Are You Protecting Your “Good Standing”?
While not-for-profits are certainly answerable to the IRS, they also have distinct reporting responsibilities at the state level. In fact, most states require not-for-profits that are organized as corporations to file annual reports or updates, including:
- Corporate filings,
- Financial reports,
- Reports on fundraising activities, and
- Filings for state sales/use or property tax exemptions.
Piercing the Corporate Veil
Allowing your annual reports or tax obligations to lapse could result in your organization losing its certificate of “good standing” with the state(s) in which you are incorporated. Depending on the state, your organization could then be classified as “delinquent,” “suspended” or “dissolved.”
Substantial restrictions may be imposed on your not-for-profit. These include not being permitted to make major changes like amending your articles of incorporation, changing your organization’s name, or merging/dissolving the corporation. Just as important, once the “corporate veil” is pierced, your not-for-profit may lose the limited liability protection that shields your officers and directors.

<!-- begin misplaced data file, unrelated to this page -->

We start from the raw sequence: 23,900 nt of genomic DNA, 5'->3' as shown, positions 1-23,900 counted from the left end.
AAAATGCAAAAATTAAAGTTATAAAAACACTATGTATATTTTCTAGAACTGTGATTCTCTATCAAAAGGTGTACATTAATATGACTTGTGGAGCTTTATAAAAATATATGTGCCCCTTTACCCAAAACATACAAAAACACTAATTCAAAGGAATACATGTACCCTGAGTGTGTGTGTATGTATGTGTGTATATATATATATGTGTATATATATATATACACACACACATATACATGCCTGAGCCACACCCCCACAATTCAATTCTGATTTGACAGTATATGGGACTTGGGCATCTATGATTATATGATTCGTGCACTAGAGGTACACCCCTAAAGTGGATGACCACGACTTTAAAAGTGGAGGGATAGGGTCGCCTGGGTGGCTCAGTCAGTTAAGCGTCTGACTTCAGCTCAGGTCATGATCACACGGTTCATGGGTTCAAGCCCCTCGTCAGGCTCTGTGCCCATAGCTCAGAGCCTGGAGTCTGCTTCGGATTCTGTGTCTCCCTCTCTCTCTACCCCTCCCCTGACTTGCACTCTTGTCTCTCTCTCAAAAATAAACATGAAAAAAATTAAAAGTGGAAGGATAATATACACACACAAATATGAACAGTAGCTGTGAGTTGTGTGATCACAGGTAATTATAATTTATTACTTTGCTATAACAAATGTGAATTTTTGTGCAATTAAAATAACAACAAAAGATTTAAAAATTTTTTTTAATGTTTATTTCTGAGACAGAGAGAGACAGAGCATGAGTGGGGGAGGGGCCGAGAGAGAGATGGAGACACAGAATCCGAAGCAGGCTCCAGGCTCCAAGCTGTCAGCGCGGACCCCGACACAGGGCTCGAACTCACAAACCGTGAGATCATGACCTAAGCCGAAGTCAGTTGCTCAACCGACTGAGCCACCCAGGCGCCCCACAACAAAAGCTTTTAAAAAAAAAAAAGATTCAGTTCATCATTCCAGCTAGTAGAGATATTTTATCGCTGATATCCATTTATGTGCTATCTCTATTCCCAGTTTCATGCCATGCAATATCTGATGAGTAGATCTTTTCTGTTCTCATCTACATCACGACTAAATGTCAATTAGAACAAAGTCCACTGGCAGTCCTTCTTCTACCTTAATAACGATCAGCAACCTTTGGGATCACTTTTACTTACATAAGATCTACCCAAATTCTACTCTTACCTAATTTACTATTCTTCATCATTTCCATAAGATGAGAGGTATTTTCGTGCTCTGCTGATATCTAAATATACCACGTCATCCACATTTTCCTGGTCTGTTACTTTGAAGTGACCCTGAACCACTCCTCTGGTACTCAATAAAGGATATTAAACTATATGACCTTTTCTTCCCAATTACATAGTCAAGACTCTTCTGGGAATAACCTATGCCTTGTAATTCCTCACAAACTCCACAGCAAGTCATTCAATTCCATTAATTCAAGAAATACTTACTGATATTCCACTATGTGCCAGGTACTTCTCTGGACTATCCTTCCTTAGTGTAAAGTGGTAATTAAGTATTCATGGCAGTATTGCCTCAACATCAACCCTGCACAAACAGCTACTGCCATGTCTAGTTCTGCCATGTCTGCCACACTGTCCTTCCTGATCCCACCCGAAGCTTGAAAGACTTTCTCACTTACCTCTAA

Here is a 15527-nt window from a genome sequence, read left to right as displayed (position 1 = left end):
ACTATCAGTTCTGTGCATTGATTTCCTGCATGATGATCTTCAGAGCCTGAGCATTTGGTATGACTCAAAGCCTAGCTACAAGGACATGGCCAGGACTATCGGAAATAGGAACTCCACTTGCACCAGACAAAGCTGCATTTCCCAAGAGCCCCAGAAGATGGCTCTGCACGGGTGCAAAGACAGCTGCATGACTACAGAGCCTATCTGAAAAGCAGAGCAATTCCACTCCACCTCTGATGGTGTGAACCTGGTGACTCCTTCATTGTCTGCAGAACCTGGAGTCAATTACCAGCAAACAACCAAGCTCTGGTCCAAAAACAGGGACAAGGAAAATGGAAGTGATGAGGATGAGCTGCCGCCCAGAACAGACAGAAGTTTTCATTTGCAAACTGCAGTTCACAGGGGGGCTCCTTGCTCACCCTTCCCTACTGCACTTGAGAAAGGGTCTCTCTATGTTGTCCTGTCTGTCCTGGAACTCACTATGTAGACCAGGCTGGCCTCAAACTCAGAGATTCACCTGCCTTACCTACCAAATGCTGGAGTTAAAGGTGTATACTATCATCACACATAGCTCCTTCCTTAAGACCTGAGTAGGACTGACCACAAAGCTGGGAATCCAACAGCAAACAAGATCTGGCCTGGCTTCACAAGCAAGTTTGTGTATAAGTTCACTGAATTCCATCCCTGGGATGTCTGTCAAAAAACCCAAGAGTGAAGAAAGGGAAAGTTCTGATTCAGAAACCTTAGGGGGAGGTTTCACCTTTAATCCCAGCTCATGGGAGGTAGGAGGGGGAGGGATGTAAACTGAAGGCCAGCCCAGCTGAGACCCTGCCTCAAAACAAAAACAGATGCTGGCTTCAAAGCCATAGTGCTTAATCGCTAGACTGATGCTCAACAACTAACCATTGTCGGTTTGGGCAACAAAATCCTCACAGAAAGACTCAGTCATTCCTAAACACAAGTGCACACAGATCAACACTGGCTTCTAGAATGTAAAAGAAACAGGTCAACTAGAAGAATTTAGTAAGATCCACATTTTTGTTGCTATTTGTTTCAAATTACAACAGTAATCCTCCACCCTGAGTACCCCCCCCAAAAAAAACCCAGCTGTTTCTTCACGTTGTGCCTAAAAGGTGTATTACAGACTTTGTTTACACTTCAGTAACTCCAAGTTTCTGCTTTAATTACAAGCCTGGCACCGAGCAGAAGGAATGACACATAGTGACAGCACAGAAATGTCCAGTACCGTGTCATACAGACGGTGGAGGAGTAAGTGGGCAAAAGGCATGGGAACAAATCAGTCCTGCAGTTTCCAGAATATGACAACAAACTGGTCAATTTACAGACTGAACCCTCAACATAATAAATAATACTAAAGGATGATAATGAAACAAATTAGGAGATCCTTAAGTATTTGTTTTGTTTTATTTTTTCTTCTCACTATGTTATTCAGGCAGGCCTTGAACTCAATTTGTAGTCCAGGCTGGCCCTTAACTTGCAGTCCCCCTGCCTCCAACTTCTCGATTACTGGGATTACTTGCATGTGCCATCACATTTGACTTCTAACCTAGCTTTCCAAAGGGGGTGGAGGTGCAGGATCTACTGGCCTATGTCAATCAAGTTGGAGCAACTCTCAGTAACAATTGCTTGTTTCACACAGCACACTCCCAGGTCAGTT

File Your Forms
Of course, each state’s law is slightly different, so you’ll need to work directly with your secretary of state or attorney general’s office. Summaries of filing requirements may also be available from your state’s association of not-for-profits.
In practice, maintaining these annual filings doesn't require much effort. It might be as simple as confirming or updating your organization’s mailing address and the names of responsible parties. It might also include filing employment forms with the state Department of Labor if you have employees.
As year-end approaches, take the time to ensure that all state-level filings are up to date. Also check to see if you are “doing business” in any additional jurisdictions that may require registration and reporting.